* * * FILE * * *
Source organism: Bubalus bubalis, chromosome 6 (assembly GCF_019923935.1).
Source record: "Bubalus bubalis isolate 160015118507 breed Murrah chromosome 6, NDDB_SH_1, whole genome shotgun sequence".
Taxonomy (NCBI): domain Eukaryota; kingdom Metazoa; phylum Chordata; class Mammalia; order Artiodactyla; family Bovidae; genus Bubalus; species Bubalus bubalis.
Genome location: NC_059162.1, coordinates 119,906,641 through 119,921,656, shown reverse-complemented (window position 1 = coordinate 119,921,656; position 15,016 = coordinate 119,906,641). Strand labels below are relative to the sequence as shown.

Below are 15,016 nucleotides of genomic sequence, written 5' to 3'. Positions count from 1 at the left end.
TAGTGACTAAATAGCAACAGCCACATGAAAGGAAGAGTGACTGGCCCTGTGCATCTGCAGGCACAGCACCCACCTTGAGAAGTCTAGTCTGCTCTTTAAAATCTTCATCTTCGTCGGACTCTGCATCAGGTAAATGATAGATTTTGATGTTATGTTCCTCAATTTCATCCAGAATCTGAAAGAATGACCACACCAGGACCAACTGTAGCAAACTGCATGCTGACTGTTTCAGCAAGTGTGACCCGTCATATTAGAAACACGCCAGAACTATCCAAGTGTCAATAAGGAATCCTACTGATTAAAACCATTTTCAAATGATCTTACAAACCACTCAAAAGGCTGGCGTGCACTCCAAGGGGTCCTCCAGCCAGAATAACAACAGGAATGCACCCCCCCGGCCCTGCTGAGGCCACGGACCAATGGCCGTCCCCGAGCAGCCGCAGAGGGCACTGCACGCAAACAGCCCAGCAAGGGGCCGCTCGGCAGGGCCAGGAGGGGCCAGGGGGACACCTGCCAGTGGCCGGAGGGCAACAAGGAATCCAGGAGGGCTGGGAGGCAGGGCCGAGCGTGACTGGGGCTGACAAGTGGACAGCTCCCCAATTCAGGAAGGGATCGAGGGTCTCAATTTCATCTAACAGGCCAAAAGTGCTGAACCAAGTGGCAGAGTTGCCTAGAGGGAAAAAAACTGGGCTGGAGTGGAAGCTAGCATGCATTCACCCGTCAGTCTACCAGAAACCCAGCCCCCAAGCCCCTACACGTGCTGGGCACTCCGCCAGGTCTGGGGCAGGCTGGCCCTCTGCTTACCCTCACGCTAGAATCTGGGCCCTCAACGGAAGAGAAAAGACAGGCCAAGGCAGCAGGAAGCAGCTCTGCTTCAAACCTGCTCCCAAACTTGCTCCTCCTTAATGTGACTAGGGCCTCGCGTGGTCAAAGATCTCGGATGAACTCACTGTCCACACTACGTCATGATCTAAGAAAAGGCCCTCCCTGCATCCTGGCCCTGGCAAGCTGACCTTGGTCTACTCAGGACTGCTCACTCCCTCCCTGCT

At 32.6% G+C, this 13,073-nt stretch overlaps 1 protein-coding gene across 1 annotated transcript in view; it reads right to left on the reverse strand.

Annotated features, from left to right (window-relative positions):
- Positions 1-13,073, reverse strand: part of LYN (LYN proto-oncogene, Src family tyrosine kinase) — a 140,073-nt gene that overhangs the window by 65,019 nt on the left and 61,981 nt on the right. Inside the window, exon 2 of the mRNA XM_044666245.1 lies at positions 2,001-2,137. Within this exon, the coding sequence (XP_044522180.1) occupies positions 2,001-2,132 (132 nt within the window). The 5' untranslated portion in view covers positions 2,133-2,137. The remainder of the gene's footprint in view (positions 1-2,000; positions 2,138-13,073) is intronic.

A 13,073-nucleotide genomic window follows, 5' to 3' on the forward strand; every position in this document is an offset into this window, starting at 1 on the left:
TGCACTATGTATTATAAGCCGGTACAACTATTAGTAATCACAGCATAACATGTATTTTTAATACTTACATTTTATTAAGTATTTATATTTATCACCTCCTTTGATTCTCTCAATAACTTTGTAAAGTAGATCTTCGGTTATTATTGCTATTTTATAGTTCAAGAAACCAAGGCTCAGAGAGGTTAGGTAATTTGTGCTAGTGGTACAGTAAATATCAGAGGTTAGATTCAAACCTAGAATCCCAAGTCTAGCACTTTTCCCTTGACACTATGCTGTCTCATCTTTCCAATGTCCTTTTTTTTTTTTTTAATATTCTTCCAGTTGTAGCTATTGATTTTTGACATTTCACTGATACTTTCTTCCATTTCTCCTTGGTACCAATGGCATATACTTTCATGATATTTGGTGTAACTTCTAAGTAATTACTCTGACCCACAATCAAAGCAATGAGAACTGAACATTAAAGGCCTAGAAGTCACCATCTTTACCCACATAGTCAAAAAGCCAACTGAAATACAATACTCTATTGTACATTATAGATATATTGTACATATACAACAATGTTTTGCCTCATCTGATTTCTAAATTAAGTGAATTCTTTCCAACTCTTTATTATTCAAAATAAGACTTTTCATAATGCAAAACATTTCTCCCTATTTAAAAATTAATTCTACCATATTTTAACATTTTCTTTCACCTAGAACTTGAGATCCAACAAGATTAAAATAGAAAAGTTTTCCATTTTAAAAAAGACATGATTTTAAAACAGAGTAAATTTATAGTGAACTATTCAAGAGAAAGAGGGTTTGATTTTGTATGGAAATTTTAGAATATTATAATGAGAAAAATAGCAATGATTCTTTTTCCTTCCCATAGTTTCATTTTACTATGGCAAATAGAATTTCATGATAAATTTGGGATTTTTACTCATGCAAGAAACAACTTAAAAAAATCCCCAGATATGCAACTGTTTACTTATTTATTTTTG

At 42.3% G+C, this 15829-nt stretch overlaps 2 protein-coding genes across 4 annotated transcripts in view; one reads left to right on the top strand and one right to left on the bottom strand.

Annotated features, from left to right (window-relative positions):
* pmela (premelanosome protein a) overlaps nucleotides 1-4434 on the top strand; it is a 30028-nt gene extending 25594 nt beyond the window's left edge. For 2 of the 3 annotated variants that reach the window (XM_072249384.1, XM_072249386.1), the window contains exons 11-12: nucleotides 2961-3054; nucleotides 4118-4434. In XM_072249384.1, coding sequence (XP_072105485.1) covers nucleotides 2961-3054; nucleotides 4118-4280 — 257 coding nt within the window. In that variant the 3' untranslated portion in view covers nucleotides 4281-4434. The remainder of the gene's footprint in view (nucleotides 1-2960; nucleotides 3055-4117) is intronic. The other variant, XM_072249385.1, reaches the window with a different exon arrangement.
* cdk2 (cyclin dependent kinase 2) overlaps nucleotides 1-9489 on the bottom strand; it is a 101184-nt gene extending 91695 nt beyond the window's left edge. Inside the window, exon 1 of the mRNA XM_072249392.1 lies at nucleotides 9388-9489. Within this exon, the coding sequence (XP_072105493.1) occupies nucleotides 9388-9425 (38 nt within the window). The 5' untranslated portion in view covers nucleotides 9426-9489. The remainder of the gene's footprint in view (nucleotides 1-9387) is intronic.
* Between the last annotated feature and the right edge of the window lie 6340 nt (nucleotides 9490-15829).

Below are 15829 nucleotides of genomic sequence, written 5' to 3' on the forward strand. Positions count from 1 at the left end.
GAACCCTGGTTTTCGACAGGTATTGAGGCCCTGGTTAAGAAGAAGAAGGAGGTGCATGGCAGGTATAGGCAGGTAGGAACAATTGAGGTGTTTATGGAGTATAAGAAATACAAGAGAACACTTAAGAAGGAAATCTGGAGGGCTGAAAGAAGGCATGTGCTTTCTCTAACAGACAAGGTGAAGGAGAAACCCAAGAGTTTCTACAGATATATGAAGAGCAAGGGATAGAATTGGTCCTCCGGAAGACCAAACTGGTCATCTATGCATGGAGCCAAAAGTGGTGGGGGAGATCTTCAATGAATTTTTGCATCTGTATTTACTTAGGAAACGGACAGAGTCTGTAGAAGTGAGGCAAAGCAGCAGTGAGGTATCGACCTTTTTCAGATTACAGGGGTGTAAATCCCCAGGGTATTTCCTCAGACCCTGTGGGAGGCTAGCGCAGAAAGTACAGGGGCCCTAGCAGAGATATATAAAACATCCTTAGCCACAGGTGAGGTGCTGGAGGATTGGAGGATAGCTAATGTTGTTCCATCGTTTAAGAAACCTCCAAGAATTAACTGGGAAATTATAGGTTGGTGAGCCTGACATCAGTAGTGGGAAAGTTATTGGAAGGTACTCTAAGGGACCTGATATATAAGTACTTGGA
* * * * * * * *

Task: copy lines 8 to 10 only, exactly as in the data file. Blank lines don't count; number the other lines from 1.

Annotated features, from left to right (window-relative positions):
- Positions 1-13,073, reverse strand: part of LYN (LYN proto-oncogene, Src family tyrosine kinase) — a 140,073-nt gene that overhangs the window by 65,019 nt on the left and 61,981 nt on the right. Inside the window, exon 2 of the mRNA XM_044666245.1 lies at positions 2,001-2,137. Within this exon, the coding sequence (XP_044522180.1) occupies positions 2,001-2,132 (132 nt within the window). The 5' untranslated portion in view covers positions 2,133-2,137. The remainder of the gene's footprint in view (positions 1-2,000; positions 2,138-13,073) is intronic.

A 13,073-nucleotide genomic window follows, 5' to 3' on the forward strand; every position in this document is an offset into this window, starting at 1 on the left: